Burger King to sell whoppers from cows that belch out less methane
The cattle were raised on a diet supplemented with lemongrass
Meat producers and retailers have been under growing pressure from investors and consumers to cut the climate impact of their products. Photograph Jacob King/PA Wire
Burger King will begin selling Whoppers sourced from cows that belch out less methane as the fast-food industry grapples with a questionable sustainability record.
The chain, owned by Restaurant Brands International, will debut a sandwich on Tuesday made from cattle raised on a diet supplemented with lemongrass, the company said. That’s expected to cut greenhouse gas emissions from those animals by about a third.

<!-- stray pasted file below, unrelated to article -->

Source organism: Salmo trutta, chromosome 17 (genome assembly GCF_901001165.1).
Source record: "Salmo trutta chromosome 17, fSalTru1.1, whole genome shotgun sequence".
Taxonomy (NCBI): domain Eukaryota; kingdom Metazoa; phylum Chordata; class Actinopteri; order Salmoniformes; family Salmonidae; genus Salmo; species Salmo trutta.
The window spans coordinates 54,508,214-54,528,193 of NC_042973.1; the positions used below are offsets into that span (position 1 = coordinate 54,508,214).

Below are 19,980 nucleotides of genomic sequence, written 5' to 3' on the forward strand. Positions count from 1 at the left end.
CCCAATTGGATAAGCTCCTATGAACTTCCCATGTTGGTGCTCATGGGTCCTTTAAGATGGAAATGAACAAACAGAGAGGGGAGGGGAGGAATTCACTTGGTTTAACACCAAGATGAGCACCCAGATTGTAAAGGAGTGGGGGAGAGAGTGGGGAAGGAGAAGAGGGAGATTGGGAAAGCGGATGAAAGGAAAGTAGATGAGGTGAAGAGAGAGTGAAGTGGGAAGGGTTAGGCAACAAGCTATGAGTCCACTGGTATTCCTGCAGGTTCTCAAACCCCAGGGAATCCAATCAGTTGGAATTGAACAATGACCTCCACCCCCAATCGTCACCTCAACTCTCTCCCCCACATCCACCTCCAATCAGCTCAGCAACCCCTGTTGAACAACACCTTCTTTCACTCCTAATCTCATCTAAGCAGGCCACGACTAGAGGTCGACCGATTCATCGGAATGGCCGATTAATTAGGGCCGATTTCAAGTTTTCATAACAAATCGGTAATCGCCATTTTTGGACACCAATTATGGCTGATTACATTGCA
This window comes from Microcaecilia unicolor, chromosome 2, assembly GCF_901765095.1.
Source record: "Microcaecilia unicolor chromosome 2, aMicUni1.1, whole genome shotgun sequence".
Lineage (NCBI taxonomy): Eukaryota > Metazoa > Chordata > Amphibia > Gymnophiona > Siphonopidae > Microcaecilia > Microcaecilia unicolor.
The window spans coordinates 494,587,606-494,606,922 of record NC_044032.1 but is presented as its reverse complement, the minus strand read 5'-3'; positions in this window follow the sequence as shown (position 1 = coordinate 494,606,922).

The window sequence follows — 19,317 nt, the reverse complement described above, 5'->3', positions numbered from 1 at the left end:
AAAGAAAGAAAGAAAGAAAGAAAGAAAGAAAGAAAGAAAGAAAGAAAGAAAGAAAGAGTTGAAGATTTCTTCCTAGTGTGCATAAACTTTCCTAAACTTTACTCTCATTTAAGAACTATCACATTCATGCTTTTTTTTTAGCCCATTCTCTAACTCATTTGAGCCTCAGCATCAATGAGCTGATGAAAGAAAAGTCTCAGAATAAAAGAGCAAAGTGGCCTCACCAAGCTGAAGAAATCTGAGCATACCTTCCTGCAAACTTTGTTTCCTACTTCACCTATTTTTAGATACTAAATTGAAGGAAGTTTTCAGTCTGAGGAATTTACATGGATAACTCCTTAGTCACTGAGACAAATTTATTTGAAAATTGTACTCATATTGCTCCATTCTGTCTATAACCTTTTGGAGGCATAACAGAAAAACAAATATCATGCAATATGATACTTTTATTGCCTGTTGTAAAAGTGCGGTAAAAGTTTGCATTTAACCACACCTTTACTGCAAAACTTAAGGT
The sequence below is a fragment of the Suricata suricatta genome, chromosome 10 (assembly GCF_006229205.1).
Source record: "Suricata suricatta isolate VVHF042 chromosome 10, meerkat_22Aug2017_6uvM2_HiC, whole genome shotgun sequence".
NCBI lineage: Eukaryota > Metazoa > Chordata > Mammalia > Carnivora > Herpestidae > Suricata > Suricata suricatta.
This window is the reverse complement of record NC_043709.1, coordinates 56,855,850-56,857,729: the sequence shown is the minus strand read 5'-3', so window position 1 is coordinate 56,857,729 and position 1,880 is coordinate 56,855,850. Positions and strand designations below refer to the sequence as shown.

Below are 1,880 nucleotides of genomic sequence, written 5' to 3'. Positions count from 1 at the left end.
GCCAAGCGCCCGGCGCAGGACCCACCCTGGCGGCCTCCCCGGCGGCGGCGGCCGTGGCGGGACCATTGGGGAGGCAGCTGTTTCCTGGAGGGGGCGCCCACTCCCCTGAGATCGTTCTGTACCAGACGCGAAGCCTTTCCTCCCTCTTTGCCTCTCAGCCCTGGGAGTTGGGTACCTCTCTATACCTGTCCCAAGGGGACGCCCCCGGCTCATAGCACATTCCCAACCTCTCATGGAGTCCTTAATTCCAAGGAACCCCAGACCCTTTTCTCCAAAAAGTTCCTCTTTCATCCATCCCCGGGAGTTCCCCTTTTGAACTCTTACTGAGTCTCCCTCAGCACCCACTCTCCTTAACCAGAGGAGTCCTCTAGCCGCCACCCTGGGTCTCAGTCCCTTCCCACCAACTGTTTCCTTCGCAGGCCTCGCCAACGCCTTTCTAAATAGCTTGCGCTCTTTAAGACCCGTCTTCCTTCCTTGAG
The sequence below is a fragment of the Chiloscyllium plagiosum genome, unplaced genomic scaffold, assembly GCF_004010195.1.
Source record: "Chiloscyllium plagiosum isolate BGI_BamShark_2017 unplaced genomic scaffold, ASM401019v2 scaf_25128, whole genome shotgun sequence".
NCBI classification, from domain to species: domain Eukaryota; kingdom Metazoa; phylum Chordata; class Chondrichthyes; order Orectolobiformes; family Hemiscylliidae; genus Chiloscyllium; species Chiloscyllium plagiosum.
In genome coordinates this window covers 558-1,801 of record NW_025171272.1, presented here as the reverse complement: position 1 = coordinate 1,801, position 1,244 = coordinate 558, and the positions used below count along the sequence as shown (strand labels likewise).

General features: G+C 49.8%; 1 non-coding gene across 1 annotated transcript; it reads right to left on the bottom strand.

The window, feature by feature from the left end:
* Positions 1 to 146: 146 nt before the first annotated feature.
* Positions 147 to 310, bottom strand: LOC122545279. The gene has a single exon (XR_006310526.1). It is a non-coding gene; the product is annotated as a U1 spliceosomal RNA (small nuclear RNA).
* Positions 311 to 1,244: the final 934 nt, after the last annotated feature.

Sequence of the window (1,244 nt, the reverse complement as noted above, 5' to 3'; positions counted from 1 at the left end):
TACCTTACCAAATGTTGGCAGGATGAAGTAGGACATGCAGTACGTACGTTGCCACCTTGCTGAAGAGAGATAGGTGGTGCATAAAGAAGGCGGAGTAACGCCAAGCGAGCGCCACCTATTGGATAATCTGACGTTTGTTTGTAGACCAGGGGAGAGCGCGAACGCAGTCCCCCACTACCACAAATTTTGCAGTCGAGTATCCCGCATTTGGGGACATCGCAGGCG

The new menu offering comes as a growing number of major food brands reckon with their large role in contributing to global emissions. Meat producers and retailers have been under growing pressure from investors and consumers to cut the climate impact of their products.
“To make a real impact in the world, we need the whole industry to change,” Fernando Machado, Burger King’s global chief marketing officer, said in an interview. “Just offering at Burger King is kind of like a drop in the ocean.”
Agriculture-related industries are second only to energy in terms of greenhouse gas emissions, and raising animals accounts for about 14.5 per cent of the global total. Cows emit methane that’s about 30 times more powerful than carbon dioxide at warming the planet.